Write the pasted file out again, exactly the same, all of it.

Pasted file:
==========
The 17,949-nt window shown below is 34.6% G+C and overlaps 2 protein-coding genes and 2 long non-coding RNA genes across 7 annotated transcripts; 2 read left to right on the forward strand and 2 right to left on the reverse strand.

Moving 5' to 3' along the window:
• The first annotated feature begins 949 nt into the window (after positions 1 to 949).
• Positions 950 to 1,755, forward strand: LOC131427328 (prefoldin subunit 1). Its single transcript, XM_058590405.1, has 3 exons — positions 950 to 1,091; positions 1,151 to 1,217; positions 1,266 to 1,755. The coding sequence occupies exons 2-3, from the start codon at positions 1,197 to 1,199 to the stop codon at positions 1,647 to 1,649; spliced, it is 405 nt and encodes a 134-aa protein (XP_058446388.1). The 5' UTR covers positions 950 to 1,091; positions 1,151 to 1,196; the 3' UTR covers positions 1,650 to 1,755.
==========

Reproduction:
The 17,949-nt window shown below is 34.6% G+C and overlaps 2 protein-coding genes and 2 long non-coding RNA genes across 7 annotated transcripts; 2 read left to right on the forward strand and 2 right to left on the reverse strand.

Moving 5' to 3' along the window:
• The first annotated feature begins 949 nt into the window (after positions 1 to 949).
• Positions 950 to 1,755, forward strand: LOC131427328 (prefoldin subunit 1). Its single transcript, XM_058590405.1, has 3 exons — positions 950 to 1,091; positions 1,151 to 1,217; positions 1,266 to 1,755. The coding sequence occupies exons 2-3, from the start codon at positions 1,197 to 1,199 to the stop codon at positions 1,647 to 1,649; spliced, it is 405 nt and encodes a 134-aa protein (XP_058446388.1). The 5' UTR covers positions 950 to 1,091; positions 1,151 to 1,196; the 3' UTR covers positions 1,650 to 1,755.